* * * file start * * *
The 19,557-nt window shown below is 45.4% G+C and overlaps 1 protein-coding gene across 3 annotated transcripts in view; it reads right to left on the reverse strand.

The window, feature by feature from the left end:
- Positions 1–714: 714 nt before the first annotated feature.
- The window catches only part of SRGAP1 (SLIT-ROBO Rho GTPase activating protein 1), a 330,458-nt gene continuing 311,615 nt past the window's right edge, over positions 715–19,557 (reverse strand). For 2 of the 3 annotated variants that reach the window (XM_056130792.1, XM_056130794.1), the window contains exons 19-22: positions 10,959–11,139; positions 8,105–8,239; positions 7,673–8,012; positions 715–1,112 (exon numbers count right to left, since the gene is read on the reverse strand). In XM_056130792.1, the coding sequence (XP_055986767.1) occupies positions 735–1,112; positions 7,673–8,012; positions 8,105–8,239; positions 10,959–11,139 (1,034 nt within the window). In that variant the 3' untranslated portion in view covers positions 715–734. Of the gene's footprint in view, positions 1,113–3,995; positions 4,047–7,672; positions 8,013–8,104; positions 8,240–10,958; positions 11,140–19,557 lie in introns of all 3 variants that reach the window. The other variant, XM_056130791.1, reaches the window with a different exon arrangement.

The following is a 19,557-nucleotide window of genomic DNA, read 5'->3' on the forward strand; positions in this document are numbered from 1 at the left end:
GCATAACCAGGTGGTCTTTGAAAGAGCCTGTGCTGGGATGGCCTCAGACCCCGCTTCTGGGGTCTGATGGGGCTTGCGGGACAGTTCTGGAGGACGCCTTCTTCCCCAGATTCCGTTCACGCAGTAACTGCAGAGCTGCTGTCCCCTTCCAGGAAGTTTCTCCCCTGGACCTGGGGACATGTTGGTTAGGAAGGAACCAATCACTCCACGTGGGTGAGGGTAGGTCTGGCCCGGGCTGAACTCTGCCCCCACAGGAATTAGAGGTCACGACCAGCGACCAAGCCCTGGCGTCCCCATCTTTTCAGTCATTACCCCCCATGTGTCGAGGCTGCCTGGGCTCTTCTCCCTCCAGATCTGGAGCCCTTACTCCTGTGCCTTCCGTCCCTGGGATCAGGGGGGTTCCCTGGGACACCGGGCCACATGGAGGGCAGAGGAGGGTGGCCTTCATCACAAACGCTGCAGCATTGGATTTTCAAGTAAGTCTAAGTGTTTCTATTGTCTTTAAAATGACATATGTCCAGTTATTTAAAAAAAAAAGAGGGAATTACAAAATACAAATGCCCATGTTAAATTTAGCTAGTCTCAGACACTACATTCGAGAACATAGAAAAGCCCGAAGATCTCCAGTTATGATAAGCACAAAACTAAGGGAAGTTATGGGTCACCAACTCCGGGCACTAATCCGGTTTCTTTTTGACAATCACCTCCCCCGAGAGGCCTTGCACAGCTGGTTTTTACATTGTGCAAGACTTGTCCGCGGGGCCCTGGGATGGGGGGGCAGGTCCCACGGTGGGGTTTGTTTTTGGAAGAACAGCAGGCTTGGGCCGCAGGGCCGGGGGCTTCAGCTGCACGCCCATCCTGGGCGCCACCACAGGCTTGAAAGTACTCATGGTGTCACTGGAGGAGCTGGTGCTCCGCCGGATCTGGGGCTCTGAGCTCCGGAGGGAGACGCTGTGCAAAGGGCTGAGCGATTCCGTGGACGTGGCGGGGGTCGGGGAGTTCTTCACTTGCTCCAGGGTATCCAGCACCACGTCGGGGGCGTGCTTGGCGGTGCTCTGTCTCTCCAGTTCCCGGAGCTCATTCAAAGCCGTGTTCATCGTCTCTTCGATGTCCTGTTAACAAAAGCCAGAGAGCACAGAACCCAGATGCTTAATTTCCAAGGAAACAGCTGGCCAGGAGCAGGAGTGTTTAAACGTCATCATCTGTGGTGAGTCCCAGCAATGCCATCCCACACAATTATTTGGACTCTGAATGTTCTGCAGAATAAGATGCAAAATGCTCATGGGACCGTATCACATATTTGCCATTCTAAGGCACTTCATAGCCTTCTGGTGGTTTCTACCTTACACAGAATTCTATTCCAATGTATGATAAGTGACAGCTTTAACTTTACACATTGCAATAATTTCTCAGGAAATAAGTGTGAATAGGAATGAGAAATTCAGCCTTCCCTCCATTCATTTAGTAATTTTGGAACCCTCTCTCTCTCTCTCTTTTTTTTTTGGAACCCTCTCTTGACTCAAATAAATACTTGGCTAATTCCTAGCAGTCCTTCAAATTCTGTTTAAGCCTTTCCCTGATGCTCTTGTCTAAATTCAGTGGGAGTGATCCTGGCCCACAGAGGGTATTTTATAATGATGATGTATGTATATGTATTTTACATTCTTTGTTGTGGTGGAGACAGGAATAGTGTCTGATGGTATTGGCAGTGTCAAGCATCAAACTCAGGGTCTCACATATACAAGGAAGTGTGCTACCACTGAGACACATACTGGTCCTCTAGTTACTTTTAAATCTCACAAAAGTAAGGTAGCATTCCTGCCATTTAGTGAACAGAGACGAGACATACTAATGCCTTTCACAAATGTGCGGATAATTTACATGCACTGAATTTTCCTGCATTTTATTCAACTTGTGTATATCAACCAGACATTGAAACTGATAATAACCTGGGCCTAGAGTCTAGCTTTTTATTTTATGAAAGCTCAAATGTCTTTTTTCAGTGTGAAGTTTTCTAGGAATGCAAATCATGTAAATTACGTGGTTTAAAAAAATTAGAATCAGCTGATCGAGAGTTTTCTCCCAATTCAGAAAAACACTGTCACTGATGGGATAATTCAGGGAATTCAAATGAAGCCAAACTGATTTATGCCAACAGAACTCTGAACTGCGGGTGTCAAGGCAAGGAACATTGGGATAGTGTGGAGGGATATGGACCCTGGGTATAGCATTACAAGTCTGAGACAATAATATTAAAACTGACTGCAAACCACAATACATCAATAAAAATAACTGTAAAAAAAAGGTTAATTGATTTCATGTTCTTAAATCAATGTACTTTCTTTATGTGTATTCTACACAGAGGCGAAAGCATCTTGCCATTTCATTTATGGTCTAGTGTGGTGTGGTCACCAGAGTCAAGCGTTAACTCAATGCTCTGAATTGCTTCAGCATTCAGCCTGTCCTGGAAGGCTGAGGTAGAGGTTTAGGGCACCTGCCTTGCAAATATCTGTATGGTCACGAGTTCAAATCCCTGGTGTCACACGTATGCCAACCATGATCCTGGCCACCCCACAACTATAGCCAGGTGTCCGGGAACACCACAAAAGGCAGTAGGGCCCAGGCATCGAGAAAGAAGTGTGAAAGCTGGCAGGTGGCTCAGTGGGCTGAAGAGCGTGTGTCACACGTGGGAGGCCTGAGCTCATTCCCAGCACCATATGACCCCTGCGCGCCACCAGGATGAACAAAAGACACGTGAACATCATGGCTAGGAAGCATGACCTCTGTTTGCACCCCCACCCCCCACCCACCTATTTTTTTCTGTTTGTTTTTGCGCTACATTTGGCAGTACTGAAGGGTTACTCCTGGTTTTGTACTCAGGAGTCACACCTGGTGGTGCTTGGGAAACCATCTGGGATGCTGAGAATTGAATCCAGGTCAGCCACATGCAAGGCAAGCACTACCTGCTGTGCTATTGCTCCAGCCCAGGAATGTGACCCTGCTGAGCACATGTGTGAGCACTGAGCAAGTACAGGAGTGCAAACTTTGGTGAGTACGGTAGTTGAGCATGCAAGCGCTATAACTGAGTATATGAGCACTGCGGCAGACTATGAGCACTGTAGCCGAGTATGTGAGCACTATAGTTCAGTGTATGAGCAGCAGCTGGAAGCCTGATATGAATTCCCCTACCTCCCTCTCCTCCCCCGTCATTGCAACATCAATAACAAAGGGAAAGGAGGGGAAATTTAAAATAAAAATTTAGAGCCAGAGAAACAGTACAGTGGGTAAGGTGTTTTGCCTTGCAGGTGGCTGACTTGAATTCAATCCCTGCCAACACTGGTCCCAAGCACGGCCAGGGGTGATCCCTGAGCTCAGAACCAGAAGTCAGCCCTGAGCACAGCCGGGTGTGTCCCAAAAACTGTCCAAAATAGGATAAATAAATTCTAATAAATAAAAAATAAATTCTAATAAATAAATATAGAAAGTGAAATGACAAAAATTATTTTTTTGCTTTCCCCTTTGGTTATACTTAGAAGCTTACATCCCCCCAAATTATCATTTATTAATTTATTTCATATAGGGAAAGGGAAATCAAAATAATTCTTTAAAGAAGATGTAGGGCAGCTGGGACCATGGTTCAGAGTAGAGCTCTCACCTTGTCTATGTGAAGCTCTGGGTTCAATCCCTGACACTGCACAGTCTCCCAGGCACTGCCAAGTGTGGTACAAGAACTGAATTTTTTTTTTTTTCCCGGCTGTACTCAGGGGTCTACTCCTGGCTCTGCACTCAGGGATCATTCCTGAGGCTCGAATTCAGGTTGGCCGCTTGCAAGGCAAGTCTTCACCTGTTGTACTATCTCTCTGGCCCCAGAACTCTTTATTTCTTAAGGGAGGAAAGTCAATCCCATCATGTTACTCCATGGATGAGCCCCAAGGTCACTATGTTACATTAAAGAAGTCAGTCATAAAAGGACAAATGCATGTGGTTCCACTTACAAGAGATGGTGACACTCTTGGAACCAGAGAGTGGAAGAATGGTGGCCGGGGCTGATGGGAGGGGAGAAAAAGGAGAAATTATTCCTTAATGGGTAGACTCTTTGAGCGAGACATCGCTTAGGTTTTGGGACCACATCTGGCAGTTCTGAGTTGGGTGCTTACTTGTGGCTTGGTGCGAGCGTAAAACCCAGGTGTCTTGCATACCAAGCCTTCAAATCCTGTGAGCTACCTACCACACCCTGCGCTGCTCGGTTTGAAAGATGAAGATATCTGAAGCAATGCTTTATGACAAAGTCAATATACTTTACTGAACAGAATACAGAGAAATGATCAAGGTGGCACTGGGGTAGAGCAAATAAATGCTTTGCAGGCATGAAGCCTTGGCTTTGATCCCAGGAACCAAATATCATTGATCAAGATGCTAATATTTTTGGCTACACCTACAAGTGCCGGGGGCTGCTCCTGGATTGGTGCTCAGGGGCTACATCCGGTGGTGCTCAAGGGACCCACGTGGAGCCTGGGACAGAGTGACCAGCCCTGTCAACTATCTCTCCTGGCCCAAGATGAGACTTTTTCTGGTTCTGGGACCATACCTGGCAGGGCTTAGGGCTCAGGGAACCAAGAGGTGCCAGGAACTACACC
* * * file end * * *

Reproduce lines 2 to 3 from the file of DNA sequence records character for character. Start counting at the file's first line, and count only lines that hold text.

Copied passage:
The window, feature by feature from the left end:
- Positions 1–714: 714 nt before the first annotated feature.